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Can We Trust the 80 Plus Certification? E-mail
Written by HardwareSecrets   
Thursday, 05 November 2009

Can We Trust the 80 Plus Certification?

The 80 Plus certification was an important step to change the scenario from the power supply industry: now the savvy consumer knows that he or she should buy a power supply with at least 80% efficiency. New certification levels (Bronze, Silver and Gold) raised the bar even more. But maybe it is time for a change on the 80 Plus certification methodology. Let's see why.

For a background on efficiency and the 80 Plus certification, please read our tutorial Understanding the 80 Plus Certification.

The main flaw with the methodology used on the 80 Plus certification process is room temperature. Ecos Consulting, the company behind 80 Plus, tests power supplies at a room temperature of only 23º C (73.4º F).

We always wondered why they chose this value, because in engineering the standard room temperature for data collection is 25º C (77º F). Not that collecting data at 25º C instead of 23º C would make a big difference on the overall picture, but we always wonder why this value.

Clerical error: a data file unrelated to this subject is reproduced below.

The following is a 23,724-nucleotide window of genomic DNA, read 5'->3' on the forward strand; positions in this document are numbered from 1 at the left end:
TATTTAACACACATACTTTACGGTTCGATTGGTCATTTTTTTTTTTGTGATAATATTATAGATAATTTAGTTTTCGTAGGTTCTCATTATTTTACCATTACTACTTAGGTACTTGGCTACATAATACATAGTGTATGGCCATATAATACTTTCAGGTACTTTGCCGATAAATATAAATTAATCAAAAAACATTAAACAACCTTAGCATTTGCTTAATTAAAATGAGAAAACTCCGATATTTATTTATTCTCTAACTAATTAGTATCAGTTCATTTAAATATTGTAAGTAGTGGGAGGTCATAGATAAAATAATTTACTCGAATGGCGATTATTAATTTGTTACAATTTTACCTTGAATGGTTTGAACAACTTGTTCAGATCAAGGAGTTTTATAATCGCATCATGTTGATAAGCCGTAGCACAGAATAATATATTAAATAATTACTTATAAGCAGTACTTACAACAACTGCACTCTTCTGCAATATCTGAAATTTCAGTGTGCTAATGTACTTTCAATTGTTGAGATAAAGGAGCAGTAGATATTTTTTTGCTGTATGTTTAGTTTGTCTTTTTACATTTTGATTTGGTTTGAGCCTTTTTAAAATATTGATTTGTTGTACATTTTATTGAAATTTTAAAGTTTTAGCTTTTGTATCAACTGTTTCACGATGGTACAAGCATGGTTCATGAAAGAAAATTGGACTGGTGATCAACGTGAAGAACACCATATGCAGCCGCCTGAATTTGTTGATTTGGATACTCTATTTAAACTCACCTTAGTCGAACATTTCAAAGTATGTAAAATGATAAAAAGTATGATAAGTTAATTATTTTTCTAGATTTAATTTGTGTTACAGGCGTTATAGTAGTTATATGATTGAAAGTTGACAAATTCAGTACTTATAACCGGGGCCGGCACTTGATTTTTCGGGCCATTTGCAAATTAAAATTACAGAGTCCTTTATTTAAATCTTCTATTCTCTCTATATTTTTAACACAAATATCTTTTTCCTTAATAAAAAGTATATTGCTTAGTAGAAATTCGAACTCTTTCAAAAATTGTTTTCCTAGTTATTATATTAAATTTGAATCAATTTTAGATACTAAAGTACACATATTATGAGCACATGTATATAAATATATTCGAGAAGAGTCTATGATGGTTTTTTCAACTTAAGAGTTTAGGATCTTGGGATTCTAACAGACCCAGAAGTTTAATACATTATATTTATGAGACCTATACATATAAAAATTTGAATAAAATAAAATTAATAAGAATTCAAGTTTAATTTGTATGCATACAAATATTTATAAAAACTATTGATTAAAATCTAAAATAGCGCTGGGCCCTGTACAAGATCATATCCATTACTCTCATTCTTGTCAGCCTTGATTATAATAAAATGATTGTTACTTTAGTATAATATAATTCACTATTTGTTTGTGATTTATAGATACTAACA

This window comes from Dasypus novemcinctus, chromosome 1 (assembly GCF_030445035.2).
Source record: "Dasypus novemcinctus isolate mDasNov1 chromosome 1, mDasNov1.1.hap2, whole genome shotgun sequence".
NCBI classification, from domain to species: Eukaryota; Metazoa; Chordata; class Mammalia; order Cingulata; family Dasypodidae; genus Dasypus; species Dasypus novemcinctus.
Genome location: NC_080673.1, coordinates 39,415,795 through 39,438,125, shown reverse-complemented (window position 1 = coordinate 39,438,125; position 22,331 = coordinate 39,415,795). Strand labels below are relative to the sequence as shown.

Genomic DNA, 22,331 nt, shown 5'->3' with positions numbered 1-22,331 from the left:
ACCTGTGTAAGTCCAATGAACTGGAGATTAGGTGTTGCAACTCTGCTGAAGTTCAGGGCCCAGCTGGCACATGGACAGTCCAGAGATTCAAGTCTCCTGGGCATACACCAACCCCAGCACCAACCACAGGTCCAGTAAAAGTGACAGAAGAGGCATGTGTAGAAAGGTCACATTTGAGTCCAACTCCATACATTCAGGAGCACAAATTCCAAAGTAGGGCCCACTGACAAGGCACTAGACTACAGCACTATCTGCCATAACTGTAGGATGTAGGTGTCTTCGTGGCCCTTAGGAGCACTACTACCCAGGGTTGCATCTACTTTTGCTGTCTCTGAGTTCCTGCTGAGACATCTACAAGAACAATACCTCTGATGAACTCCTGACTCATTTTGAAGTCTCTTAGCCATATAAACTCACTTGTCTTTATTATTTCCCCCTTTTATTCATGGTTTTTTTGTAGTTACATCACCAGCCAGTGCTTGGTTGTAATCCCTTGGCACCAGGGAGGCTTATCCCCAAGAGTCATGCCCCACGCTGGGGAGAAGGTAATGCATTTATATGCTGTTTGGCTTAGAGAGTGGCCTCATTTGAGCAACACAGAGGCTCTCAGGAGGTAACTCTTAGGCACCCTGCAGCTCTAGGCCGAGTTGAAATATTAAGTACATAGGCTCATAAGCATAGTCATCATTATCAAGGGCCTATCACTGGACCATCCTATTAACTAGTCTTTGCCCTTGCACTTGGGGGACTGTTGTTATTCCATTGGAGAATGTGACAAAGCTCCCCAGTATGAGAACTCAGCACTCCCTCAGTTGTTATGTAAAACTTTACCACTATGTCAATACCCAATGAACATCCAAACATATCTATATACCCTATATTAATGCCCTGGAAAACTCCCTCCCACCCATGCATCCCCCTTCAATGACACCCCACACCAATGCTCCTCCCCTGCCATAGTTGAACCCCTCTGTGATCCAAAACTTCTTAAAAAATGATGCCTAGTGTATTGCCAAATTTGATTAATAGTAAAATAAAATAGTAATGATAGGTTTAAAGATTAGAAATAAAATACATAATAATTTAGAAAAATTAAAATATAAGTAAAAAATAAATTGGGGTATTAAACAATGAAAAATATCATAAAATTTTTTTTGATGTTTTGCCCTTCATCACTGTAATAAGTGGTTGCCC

Our conspiracy minds keep thinking that this could be done to help manufacturers to achieve the 80 Plus certification on power supplies that wouldn't be able to get the certification if they set temperature at a higher value, because the lower the temperature, the higher efficiency is. So when they were trying to market the idea of the 80 Plus certification and getting customers, this lower temperature probably helped them to please their first customers.

The problem is that unless you have a very low-power PC, temperature inside the computer case is never that low, especially if you have a gaming-grade machine. HardwareSecrets


 

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